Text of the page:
This article is part of the supplement: Proceedings of the International Symposium on Animal Genomics for Animal Health (AGAH 2010)
Genomic study of the response of chicken to highly pathogenic avian influenza virus
1 Parco Tecnologico Padano, 26900 Lodi, Italy
2 Animal Health Department, Istituto Zooprofilattico Sperimentale della Lombardia e dell'Emilia Romagna “Bruno Ubertini”, 25124 Brescia, Italy
3 CAAS-ILRI Joint Laboratory on Livestock and Forage Genetic Resources, Institute of Animal Science, Chinese Academy of Agricultural Sciences (CAAS), Beijing, 100193, PR China
4 Institute of Farm Animal Genetics, Friedrich Loeffler Institut, Mariensee, D-31535, Germany
5 DIPAV, Università degli Studi di Milano, 20133 Milano, Italy
6 IBBA-CNR, 26900 Lodi, Italy
BMC Proceedings 2011, 5(Suppl 4):S25 doi:10.1186/1753-6561-5-S4-S25Published: 3 June 2011
The host mounts an immune response to pathogens, but few data are currently available on the role of host genetics in variation in response to avian influenza (AI). The study presented here investigated the role of the host genetic background in response to in vivo infection with AI virus (AIV).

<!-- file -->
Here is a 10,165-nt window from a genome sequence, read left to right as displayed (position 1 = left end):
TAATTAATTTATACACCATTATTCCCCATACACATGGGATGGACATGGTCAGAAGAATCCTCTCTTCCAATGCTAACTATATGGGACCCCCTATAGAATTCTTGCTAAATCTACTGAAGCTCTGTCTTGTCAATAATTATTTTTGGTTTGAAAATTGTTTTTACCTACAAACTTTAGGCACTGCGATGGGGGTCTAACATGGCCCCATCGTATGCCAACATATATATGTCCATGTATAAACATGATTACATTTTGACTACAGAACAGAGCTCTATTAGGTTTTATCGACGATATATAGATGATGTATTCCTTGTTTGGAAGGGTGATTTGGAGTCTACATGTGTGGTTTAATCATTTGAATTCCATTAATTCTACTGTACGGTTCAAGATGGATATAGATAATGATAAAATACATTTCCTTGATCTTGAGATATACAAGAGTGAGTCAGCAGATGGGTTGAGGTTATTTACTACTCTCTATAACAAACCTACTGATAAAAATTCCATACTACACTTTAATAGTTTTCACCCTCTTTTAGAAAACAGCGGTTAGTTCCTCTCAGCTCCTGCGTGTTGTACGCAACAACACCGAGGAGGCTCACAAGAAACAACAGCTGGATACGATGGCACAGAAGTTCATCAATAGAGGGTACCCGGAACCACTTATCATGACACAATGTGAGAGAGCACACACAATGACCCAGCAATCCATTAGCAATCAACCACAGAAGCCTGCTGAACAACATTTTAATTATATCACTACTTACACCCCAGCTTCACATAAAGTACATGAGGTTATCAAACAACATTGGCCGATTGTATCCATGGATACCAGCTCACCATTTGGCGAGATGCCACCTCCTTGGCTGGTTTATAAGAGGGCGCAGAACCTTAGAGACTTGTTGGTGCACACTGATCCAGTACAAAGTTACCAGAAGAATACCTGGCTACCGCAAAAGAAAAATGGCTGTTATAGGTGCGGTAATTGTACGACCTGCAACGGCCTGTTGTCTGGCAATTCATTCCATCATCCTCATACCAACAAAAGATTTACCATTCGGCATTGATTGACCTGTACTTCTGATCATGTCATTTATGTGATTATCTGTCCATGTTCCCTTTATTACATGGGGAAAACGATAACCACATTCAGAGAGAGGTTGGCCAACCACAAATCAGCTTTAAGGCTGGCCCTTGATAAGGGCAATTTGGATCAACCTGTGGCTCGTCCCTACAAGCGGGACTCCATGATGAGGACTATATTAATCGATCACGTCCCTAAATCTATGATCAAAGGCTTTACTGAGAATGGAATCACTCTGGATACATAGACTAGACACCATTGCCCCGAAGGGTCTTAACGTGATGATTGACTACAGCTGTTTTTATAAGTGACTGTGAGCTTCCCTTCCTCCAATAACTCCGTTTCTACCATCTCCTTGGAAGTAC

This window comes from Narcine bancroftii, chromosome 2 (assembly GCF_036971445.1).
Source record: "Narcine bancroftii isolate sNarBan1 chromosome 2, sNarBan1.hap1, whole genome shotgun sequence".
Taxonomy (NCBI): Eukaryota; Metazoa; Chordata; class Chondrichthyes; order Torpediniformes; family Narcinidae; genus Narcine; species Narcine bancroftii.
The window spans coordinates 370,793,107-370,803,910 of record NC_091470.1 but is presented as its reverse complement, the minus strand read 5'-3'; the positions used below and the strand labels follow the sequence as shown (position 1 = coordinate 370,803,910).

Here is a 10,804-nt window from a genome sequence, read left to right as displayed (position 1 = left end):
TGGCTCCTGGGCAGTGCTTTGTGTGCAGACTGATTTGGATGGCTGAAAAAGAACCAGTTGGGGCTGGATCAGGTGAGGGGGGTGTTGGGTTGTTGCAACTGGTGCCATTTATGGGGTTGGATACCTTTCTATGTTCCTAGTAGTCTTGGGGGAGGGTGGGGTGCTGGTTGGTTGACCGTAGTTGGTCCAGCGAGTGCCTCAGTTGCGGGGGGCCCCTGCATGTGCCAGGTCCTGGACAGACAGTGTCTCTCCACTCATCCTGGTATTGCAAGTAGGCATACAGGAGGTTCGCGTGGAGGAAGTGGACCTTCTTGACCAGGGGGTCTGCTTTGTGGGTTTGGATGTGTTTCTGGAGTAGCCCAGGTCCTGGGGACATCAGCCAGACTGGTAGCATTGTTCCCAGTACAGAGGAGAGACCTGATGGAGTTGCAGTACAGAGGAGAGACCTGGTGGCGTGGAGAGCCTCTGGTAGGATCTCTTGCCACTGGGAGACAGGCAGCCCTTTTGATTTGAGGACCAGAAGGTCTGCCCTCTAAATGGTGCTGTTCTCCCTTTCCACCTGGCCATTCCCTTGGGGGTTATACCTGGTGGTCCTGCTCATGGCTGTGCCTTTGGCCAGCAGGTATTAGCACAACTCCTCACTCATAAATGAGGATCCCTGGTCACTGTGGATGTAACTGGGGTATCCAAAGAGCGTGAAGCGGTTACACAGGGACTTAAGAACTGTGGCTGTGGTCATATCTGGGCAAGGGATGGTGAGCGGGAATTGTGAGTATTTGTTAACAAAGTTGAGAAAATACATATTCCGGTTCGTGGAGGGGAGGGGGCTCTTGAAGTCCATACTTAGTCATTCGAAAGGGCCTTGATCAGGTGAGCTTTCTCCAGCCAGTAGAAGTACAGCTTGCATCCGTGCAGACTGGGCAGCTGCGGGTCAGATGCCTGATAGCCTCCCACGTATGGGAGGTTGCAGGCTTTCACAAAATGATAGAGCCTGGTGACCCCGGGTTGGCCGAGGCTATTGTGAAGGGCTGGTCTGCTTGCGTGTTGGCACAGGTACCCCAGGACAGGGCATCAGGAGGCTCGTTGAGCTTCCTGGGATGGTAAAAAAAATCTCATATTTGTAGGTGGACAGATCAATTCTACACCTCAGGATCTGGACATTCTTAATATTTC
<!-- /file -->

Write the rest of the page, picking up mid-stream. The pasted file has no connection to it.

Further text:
Experimental lines of chicken and commercial crosses were experimentally infected intratracheally with 103 EID50/bird of A/Chicken/Italy/13474/99 H7N1 highly pathogenic avian influenza virus (HPAIV). Chickens were genotyped for the Mx polymorphism causing the S631N mutation, and for the Major Histocompatibility Complex (MHC). Whole-genome genotyping was carried out using 60 k Single Nucleotide Polymorphism (SNP) array developed by the poultry Genome-Wide Marker-Assisted Selection Consortium (GWMASC).
Variability in response of different chicken lines to the HPAIV infections and some degree of resistance to AI were observed: a statistically significant effect of chicken line on the response to infection was found. There was no association between survival in healthy conditions and polymorphisms at the Mx gene and the MHC-B region. The analysis based on the 60 k SNPs provided a good clustering of the chicken lines, but no specific genetic cluster associated with response to AIV was identified.
Neither the genotype at the Mx gene or MHC-B locus, nor for SNP spanning the whole-genome identified loci involved in variations to response to AIV infection. These results point towards the possibility that either the genetic factors affecting the response of chickens to the H7N1 HPAIV are weak, or relevant alleles were not segregating in the studied populations.